Stepping up to the podium, I started out by talking about how proud I was of my wife Sandra, an outstanding elementary school principal, and my two daughters in college. Since they’re strong women, I assured the audience, I was totally comfortable in a room of talented and successful Latinas. When the room erupted in applause, I settled down. It was an inspiring evening for me.

Following my own advice, I overcame the self-doubt that had consumed me earlier in the week. Once I took stock of my career, I was able to believe in myself again. You can do this too.

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Are you thinking about the next move in your career? You should attend my workshop this summer:

ESEReport.com Leadership Series presents

Foundations of Leadership Workshop

Saturday, July 16, 2016

By sharing engaging stories and colorful anecdotes from 30 years of leadership experience in business, politics, education, and community service, my fast-paced and interactive workshop will help you achieve your professional goals!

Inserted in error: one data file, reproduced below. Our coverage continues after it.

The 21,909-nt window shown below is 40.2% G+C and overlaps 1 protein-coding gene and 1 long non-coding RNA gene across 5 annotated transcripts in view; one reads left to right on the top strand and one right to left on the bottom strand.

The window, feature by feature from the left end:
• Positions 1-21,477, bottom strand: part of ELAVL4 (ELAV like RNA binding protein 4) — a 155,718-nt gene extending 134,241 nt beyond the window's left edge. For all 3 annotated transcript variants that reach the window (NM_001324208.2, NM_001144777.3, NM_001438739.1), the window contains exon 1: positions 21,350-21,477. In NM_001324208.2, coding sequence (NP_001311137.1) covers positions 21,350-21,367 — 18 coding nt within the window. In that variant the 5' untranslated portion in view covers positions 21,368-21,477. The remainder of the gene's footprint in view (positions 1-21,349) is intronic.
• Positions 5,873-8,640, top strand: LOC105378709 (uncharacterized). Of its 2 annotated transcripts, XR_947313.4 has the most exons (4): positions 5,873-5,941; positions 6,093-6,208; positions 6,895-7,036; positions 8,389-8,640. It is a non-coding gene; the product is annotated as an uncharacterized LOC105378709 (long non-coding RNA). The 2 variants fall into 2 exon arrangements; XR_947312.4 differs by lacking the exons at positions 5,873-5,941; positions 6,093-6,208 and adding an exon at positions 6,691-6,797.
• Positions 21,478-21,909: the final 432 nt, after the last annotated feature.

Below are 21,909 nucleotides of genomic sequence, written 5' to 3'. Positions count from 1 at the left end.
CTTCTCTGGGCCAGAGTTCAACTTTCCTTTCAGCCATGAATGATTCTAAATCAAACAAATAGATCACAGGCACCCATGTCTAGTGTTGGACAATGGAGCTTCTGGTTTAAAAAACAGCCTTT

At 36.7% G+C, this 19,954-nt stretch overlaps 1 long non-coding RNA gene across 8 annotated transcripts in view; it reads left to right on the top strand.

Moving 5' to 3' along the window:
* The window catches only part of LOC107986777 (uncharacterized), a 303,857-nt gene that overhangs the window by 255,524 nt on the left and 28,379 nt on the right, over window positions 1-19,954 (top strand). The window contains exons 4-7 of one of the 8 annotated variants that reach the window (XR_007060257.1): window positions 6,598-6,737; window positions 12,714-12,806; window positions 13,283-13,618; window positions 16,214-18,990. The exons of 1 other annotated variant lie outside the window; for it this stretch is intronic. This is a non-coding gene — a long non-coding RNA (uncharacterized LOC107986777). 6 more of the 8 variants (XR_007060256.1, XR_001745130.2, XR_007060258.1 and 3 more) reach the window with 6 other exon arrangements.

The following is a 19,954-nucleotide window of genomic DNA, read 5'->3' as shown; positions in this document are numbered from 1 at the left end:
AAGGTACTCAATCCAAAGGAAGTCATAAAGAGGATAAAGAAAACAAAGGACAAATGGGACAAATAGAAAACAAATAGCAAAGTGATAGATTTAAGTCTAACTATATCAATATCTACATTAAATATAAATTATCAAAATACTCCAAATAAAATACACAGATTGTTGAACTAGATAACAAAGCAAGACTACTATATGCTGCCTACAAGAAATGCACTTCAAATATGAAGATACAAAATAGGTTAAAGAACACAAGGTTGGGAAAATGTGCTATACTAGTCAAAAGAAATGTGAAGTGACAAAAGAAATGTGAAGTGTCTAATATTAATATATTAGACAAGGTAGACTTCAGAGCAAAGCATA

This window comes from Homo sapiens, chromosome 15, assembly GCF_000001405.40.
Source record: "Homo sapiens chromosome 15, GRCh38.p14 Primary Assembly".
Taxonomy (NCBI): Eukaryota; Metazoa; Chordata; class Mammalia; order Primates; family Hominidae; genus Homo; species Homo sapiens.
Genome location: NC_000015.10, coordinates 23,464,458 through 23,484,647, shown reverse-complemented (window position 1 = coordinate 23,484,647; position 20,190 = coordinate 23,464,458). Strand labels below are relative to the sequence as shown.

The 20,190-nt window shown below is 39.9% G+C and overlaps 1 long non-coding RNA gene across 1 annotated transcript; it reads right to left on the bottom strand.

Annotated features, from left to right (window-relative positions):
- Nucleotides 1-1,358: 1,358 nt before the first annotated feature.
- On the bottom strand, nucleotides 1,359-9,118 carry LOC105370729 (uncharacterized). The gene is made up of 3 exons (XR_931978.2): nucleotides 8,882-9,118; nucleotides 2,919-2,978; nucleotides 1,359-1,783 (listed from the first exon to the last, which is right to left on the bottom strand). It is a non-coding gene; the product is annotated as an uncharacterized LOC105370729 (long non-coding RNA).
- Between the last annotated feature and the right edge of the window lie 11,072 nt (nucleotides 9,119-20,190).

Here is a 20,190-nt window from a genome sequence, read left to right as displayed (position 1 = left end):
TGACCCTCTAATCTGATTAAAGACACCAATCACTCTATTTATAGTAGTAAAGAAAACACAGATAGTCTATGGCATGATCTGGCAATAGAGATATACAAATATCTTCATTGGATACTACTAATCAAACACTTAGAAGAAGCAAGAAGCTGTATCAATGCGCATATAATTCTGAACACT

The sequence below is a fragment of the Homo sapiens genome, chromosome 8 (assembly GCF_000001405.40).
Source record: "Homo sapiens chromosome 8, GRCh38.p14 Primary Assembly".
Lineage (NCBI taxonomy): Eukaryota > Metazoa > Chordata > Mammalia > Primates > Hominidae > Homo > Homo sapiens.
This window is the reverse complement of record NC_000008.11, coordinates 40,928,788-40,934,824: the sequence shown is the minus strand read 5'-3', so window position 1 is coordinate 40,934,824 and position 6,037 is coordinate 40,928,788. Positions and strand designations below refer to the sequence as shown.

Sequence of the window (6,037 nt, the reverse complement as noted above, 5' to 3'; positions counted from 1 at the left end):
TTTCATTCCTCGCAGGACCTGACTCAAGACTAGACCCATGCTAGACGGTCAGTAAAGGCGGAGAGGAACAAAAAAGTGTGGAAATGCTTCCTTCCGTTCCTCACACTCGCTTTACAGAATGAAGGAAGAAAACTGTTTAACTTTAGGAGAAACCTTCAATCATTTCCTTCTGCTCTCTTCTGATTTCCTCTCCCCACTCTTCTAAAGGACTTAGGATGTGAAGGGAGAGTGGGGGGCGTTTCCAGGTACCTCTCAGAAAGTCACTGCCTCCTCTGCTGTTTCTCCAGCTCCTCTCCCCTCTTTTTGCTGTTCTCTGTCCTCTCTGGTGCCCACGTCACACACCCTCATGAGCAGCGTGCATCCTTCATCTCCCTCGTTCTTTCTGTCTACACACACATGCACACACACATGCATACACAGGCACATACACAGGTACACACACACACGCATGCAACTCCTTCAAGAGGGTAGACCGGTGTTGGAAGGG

Workshop participants will learn how to:

  • Become a Leader, Not Just a Manager
  • Harness the Power of Productive Relationships
  • Communicate for Success

Click here for tickets and more information: https://www.eventbrite.com/e/foundations-of-leadership-workshop-tickets-24943731372

Leadership Series: Relationships, Relationships, Relationships!

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Image by marismith.com

“It’s all politics anyway.”

We’ve all heard this phrase. People say it when they don’t get that dream job or big promotion. Leadership is as much about crushing setbacks as it is soaring successes. I know a whole bunch about stumbling blocks. I’ve lost four campaigns for public office, a prestigious executive position, and nearly lost my life.

On the other hand, I’ve coached a high school varsity basketball team, served in public office for four years, traveled across the country as a vice president for a major corporation, and founded a professional leadership academy in collaboration with Stanford University’s Center for the Comparative Studies in Race and Ethnicity.

Through it all, I learned what it takes to achieve career goals. In this series, I share my experiences and my secrets to climbing the ladder of leadership. One of the biggest lessons I’ve learned is the value of developing and nurturing meaningful professional relationships.